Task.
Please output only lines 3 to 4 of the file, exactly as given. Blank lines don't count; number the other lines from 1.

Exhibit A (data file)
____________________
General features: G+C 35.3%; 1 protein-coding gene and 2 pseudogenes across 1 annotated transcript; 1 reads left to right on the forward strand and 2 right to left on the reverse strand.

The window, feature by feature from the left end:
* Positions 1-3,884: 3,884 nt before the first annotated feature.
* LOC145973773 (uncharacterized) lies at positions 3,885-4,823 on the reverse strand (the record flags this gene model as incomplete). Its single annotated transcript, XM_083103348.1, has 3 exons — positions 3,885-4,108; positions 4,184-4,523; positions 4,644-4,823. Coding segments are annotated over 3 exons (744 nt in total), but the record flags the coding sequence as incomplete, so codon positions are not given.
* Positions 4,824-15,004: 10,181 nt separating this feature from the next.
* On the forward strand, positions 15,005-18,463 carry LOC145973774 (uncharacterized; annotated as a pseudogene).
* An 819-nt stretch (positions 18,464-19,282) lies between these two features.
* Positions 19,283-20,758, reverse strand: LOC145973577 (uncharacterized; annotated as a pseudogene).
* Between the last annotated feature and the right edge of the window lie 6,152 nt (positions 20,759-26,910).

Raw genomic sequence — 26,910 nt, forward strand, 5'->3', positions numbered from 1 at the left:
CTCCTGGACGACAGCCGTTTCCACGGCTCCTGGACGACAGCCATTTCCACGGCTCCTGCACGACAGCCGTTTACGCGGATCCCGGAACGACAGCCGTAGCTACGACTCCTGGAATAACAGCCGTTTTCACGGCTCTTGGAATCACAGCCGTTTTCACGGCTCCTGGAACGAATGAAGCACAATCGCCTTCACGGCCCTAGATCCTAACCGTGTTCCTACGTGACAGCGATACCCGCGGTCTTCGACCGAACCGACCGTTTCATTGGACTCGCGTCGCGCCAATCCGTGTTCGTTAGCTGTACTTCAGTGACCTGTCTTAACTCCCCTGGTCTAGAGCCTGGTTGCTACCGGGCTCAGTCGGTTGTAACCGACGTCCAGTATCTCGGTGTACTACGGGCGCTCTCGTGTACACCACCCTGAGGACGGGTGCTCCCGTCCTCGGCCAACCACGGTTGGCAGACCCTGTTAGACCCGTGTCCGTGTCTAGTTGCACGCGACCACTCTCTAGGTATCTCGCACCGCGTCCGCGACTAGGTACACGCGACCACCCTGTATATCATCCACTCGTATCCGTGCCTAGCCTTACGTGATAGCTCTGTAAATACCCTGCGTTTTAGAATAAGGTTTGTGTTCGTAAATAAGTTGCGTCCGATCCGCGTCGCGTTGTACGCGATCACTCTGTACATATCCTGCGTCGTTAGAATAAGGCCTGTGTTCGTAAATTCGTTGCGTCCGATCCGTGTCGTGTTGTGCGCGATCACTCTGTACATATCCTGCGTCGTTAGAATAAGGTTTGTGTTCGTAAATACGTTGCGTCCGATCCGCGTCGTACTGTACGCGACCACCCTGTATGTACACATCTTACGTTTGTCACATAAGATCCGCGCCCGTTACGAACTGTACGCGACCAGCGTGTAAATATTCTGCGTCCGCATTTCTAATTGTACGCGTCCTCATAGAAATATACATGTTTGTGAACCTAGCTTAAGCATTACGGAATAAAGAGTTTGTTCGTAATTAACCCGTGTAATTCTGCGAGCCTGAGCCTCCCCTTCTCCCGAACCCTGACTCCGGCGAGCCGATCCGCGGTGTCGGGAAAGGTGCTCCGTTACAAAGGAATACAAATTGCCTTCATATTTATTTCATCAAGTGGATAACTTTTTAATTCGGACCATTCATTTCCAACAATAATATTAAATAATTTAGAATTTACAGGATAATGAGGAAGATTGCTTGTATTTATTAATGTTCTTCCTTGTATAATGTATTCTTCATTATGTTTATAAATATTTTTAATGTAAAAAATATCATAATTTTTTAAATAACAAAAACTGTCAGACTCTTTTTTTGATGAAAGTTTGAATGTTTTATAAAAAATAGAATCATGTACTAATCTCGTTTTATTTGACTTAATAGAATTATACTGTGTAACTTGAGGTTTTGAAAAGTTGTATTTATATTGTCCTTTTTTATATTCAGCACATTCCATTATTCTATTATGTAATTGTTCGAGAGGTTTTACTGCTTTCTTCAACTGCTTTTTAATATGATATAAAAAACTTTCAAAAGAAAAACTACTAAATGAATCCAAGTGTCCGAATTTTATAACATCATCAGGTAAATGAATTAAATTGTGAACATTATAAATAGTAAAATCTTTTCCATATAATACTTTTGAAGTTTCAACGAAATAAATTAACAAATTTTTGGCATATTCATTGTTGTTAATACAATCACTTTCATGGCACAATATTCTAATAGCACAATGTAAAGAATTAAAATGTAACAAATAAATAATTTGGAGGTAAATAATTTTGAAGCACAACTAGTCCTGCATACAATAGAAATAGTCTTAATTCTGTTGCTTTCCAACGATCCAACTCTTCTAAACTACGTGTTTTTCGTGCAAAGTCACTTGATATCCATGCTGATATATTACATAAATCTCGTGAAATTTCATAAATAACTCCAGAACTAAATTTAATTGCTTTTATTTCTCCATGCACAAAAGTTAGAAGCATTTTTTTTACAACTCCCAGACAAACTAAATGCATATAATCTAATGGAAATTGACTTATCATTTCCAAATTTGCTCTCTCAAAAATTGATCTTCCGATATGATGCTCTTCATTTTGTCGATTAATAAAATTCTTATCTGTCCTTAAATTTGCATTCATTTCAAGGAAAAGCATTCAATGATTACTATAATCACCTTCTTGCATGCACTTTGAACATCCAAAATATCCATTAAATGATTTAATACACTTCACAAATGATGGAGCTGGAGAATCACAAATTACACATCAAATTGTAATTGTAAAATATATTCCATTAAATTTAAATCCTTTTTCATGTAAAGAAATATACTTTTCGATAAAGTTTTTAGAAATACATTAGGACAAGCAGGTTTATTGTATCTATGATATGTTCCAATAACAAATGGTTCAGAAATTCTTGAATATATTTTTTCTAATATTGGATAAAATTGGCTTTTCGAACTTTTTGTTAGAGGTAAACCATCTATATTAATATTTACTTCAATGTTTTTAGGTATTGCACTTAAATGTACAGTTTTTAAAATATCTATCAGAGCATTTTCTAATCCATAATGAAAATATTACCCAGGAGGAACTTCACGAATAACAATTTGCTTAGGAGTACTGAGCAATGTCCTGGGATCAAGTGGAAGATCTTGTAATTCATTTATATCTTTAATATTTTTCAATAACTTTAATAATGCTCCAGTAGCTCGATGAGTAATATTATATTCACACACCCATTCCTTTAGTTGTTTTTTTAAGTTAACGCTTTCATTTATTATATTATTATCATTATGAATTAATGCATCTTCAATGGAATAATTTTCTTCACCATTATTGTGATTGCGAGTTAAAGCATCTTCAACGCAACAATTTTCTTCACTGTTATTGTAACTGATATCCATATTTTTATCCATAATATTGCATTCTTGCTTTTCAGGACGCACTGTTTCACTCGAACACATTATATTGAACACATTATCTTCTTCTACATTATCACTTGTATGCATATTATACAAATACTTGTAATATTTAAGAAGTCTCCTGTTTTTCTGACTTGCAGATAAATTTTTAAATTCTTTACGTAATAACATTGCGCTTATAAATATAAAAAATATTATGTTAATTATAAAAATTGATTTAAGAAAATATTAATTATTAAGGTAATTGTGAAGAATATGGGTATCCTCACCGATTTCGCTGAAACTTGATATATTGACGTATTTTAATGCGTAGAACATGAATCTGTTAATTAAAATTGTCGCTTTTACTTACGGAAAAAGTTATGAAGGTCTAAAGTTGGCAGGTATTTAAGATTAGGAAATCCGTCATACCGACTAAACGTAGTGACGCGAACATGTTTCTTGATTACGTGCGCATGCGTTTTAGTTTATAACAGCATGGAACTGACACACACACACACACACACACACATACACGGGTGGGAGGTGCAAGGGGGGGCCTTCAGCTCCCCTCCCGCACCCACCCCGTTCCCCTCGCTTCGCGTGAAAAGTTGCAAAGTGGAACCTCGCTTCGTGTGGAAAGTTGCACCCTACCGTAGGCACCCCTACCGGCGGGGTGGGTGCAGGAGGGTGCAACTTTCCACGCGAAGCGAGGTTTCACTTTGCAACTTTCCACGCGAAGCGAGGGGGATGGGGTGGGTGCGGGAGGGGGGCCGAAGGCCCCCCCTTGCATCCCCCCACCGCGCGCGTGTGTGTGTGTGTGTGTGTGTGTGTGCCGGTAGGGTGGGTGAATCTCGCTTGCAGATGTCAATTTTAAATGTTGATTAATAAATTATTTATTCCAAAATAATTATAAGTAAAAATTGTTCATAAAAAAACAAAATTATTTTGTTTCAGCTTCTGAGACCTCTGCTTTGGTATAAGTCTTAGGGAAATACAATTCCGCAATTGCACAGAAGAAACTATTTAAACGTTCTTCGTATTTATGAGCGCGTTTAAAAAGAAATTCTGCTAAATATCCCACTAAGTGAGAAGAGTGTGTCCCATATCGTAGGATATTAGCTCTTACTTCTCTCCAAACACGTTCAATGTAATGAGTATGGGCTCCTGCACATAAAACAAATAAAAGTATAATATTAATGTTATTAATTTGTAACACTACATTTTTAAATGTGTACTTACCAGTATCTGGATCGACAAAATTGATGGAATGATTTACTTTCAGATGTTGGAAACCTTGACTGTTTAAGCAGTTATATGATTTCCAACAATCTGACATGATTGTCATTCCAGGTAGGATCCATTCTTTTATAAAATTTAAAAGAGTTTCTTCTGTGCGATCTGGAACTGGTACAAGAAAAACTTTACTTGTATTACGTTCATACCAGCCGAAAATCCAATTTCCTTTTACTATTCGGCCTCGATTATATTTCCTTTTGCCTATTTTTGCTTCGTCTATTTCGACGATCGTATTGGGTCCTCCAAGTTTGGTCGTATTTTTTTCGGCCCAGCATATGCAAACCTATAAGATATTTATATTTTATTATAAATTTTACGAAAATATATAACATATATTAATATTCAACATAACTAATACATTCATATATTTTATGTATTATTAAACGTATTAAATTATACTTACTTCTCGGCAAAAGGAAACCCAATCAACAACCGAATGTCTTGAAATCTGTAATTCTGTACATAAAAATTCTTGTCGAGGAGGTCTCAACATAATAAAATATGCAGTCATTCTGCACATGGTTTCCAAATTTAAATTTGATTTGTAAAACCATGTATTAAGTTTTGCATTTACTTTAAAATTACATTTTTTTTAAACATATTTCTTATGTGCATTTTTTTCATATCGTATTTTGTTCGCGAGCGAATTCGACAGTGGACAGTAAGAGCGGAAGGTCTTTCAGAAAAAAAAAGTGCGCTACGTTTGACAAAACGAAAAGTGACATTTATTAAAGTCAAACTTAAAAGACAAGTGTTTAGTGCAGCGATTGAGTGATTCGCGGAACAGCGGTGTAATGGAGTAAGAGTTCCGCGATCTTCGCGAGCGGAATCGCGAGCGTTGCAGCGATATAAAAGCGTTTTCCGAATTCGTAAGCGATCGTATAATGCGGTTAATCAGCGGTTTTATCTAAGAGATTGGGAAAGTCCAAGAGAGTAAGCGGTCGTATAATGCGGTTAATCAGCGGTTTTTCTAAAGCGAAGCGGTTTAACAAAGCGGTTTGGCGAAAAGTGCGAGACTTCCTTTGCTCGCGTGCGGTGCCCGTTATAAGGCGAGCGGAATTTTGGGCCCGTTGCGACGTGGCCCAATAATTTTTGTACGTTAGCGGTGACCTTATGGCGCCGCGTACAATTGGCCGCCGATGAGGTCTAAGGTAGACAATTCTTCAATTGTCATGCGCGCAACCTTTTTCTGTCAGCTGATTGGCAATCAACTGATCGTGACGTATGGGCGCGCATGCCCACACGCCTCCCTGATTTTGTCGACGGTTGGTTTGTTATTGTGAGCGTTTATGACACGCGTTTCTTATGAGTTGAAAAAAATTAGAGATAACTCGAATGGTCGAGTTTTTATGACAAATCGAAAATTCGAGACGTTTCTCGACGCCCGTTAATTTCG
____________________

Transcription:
* Positions 1-3,884: 3,884 nt before the first annotated feature.
* LOC145973773 (uncharacterized) lies at positions 3,885-4,823 on the reverse strand (the record flags this gene model as incomplete). Its single annotated transcript, XM_083103348.1, has 3 exons — positions 3,885-4,108; positions 4,184-4,523; positions 4,644-4,823. Coding segments are annotated over 3 exons (744 nt in total), but the record flags the coding sequence as incomplete, so codon positions are not given.